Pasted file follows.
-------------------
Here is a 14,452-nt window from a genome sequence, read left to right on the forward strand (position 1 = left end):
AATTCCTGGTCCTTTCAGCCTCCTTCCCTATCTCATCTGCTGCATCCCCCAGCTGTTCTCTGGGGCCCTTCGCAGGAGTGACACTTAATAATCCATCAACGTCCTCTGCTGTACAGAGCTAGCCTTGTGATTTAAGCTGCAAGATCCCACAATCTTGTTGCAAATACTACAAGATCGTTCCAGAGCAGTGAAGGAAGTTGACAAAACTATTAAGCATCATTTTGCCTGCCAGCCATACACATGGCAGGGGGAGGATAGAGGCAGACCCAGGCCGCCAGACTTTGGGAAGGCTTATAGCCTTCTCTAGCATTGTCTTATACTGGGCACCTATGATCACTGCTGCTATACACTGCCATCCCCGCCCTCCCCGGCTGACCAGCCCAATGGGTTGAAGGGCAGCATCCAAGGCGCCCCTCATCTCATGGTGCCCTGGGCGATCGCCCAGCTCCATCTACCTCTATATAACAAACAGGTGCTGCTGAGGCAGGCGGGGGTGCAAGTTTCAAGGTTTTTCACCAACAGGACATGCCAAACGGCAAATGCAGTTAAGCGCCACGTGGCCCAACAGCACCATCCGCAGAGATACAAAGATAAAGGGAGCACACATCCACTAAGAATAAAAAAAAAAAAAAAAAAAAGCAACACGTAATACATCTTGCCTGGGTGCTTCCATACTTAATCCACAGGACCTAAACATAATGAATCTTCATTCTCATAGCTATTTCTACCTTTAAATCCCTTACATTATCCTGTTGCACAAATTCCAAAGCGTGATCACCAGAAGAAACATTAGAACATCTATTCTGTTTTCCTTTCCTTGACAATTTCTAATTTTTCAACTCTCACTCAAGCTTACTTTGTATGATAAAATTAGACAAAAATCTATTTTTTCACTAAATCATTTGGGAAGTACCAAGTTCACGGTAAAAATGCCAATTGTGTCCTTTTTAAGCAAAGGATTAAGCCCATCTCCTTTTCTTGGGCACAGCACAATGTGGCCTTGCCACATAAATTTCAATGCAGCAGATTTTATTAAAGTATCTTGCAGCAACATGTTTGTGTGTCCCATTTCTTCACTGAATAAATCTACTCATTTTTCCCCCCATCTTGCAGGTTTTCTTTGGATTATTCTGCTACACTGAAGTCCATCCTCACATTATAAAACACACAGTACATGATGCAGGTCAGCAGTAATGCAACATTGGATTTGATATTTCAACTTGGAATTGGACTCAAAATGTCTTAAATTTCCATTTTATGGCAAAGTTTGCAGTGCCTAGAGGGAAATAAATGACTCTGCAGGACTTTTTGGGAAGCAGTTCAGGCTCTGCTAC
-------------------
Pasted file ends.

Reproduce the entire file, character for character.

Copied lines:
Here is a 14,452-nt window from a genome sequence, read left to right on the forward strand (position 1 = left end):
AATTCCTGGTCCTTTCAGCCTCCTTCCCTATCTCATCTGCTGCATCCCCCAGCTGTTCTCTGGGGCCCTTCGCAGGAGTGACACTTAATAATCCATCAACGTCCTCTGCTGTACAGAGCTAGCCTTGTGATTTAAGCTGCAAGATCCCACAATCTTGTTGCAAATACTACAAGATCGTTCCAGAGCAGTGAAGGAAGTTGACAAAACTATTAAGCATCATTTTGCCTGCCAGCCATACACATGGCAGGGGGAGGATAGAGGCAGACCCAGGCCGCCAGACTTTGGGAAGGCTTATAGCCTTCTCTAGCATTGTCTTATACTGGGCACCTATGATCACTGCTGCTATACACTGCCATCCCCGCCCTCCCCGGCTGACCAGCCCAATGGGTTGAAGGGCAGCATCCAAGGCGCCCCTCATCTCATGGTGCCCTGGGCGATCGCCCAGCTCCATCTACCTCTATATAACAAACAGGTGCTGCTGAGGCAGGCGGGGGTGCAAGTTTCAAGGTTTTTCACCAACAGGACATGCCAAACGGCAAATGCAGTTAAGCGCCACGTGGCCCAACAGCACCATCCGCAGAGATACAAAGATAAAGGGAGCACACATCCACTAAGAATAAAAAAAAAAAAAAAAAAAAGCAACACGTAATACATCTTGCCTGGGTGCTTCCATACTTAATCCACAGGACCTAAACATAATGAATCTTCATTCTCATAGCTATTTCTACCTTTAAATCCCTTACATTATCCTGTTGCACAAATTCCAAAGCGTGATCACCAGAAGAAACATTAGAACATCTATTCTGTTTTCCTTTCCTTGACAATTTCTAATTTTTCAACTCTCACTCAAGCTTACTTTGTATGATAAAATTAGACAAAAATCTATTTTTTCACTAAATCATTTGGGAAGTACCAAGTTCACGGTAAAAATGCCAATTGTGTCCTTTTTAAGCAAAGGATTAAGCCCATCTCCTTTTCTTGGGCACAGCACAATGTGGCCTTGCCACATAAATTTCAATGCAGCAGATTTTATTAAAGTATCTTGCAGCAACATGTTTGTGTGTCCCATTTCTTCACTGAATAAATCTACTCATTTTTCCCCCCATCTTGCAGGTTTTCTTTGGATTATTCTGCTACACTGAAGTCCATCCTCACATTATAAAACACACAGTACATGATGCAGGTCAGCAGTAATGCAACATTGGATTTGATATTTCAACTTGGAATTGGACTCAAAATGTCTTAAATTTCCATTTTATGGCAAAGTTTGCAGTGCCTAGAGGGAAATAAATGACTCTGCAGGACTTTTTGGGAAGCAGTTCAGGCTCTGCTAC